When the national council was formed, the criteria were set, and the key guidelines were developed, that was all a joint partnership of the federal, state, and territory governments of all political complexions. I think that at the time the federal government was Conservative, but historically, Australian state governments have been social democratic Labour Party governments.

9:10 a.m.

NDP

Andrew Cash NDP Davenport, ON

So that billion-dollar fund--

9:10 a.m.

Conservative

The Chair Conservative Rob Moore

Thank you, Mr. Cash.

We'll move on to Mr. Simms.

9:10 a.m.

Liberal

Scott Simms Liberal Bonavista—Gander—Grand Falls—Windsor, NL

Thank you, Chair.

As you mentioned, it seems as if there was a concerted effort to stay away from the Sydney-centric type of appeal of these celebrations, as community-based as it was. It seems that two things are at play here. A particular state may have a certain existence and historical context that they want to celebrate that may be different from the rest of the country. I say that because, me being from Newfoundland, we have a kinship with the people of Tasmania, for reasons that are obvious.

9:10 a.m.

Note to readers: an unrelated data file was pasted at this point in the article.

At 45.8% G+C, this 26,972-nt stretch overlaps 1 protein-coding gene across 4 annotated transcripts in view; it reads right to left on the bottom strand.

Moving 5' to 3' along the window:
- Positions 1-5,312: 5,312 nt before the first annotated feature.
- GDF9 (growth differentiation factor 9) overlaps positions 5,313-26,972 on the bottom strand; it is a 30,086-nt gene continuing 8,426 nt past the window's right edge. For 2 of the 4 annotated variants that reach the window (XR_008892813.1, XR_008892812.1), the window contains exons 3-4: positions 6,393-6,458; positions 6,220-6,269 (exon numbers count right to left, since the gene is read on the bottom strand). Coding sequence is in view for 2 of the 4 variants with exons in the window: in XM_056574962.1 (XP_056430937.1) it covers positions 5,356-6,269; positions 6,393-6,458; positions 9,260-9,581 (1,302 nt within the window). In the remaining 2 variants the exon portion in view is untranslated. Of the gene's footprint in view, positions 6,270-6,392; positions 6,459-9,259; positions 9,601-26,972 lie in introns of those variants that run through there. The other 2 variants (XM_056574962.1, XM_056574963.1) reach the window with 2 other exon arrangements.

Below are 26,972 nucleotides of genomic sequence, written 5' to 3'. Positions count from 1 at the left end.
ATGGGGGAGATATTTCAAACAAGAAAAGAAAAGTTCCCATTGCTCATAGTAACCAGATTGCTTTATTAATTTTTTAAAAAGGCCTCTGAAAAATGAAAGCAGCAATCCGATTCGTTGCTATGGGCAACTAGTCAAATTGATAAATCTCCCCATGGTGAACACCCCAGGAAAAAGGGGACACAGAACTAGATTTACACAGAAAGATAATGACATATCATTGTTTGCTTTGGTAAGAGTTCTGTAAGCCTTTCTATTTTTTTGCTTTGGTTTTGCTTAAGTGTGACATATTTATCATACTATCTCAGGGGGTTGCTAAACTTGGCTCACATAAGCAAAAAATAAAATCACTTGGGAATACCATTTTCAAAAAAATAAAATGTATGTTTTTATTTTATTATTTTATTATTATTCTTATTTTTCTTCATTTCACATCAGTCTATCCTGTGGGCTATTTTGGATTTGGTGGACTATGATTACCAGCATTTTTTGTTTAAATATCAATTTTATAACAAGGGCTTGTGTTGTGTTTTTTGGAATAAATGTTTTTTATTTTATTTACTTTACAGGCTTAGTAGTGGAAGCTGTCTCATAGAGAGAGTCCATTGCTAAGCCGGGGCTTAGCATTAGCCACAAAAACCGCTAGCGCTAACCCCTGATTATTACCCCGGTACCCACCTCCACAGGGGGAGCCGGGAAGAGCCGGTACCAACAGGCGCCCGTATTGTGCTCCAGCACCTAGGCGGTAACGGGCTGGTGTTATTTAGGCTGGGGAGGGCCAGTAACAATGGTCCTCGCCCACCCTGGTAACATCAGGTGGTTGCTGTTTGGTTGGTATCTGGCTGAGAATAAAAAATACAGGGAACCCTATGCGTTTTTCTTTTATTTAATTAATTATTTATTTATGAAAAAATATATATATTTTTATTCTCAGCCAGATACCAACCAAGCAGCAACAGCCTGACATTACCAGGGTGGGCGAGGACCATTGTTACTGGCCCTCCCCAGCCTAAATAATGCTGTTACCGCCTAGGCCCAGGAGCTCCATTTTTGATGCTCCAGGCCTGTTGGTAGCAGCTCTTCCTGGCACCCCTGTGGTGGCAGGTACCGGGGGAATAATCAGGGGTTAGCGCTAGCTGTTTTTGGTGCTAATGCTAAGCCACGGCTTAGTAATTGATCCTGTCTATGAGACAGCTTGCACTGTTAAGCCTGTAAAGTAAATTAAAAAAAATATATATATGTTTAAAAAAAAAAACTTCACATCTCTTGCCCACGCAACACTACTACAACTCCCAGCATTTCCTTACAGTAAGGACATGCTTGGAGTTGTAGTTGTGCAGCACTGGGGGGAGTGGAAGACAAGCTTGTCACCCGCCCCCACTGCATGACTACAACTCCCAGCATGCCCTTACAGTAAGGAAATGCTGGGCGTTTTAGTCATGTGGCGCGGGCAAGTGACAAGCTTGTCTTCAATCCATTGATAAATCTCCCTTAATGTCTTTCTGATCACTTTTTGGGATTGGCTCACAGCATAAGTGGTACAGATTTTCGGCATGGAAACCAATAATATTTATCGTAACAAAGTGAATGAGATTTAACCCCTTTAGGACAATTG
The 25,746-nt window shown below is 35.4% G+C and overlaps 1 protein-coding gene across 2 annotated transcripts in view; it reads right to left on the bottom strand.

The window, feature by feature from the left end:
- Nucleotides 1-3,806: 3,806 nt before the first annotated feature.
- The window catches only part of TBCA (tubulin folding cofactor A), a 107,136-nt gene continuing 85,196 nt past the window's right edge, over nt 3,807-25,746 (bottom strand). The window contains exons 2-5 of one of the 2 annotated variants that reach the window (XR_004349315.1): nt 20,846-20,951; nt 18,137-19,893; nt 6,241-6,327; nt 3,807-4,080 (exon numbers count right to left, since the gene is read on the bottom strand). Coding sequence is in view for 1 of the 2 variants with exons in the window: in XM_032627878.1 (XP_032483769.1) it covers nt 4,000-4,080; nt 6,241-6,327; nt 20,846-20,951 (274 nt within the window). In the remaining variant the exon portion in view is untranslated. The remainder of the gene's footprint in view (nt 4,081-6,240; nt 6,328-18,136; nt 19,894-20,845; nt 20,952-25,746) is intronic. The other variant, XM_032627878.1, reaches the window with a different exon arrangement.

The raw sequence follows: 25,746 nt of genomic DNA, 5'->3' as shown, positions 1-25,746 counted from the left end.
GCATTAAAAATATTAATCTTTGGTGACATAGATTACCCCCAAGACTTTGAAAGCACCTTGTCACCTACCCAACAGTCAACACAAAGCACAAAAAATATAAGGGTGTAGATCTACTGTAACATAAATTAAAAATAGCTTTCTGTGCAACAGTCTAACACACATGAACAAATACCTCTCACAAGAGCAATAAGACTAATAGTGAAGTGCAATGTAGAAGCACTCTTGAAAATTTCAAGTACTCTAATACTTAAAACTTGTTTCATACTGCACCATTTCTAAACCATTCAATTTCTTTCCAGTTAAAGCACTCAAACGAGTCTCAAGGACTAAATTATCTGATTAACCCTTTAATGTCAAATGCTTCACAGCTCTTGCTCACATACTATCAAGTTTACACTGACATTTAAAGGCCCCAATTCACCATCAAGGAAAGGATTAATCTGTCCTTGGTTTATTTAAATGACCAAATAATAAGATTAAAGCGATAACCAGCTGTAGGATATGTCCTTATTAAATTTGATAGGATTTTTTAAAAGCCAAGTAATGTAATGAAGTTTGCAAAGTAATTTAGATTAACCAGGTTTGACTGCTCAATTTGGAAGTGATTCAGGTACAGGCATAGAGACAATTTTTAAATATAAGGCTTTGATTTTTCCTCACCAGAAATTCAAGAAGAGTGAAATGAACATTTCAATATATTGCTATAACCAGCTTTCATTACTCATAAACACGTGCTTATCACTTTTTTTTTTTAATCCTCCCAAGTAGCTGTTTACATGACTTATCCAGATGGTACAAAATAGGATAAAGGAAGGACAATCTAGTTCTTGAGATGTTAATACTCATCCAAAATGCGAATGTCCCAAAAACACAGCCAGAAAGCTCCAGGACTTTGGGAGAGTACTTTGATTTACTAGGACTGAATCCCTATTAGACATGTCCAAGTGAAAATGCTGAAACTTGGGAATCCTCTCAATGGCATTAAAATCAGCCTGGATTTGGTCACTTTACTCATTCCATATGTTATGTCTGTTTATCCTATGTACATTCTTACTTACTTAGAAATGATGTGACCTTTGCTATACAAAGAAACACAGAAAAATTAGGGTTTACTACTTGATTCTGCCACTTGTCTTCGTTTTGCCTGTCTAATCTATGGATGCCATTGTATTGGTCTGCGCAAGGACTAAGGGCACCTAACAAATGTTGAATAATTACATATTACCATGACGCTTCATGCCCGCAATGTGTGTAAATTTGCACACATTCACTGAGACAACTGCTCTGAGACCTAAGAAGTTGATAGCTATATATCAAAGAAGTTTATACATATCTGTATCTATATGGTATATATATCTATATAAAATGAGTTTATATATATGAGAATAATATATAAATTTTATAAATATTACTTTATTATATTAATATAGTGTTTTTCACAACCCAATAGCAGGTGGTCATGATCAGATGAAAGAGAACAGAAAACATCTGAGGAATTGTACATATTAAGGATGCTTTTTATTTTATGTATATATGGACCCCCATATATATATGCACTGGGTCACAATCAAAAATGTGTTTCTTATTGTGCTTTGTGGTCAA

Voices

Oh, oh!

9:10 a.m.

Liberal

Scott Simms Liberal Bonavista—Gander—Grand Falls—Windsor, NL

Well, we do. They're just like us, for goodness' sake. The thing about it is that here are certain heritage points there that are obviously very central to that particular area. Is this something that was looked at as part of the grander scheme?

9:10 a.m.

Justin Hugh Brown

Yes. I mean, without boring you with Australian history, in many ways Sydney is the focal point. It was the place where white settlement began, and the rest of the country was settled from Sydney, effectively.

That's a historical fact, but in any major celebration, we have to balance honouring the fact of white settlement in Sydney with the fact that Australia, a hundred years later, is a country that, like Canada, is made up of many different communities, very specific geographical regions, and community identities. Honouring those was part of the challenge of this event.

9:10 a.m.

Liberal

Scott Simms Liberal Bonavista—Gander—Grand Falls—Windsor, NL

When you did that, though, when there was a particular group—I'm fishing for an example, and I don't know if you have one--did the federal government provide them with cash, which they then decided how they were going to use, or was it in conjunction with national standards under which all the celebrations took place?

I'm just trying to get a flavour for how the local celebrations were done.

9:15 a.m.

Justin Hugh Brown

The answer to your question is yes. The national council set basic criteria and guidelines for projects that would be funded, projects that were consistent with the overall themes and approach of the centenary.

9:15 a.m.

Liberal

Scott Simms Liberal Bonavista—Gander—Grand Falls—Windsor, NL

So it wasn't just a straight payment for that....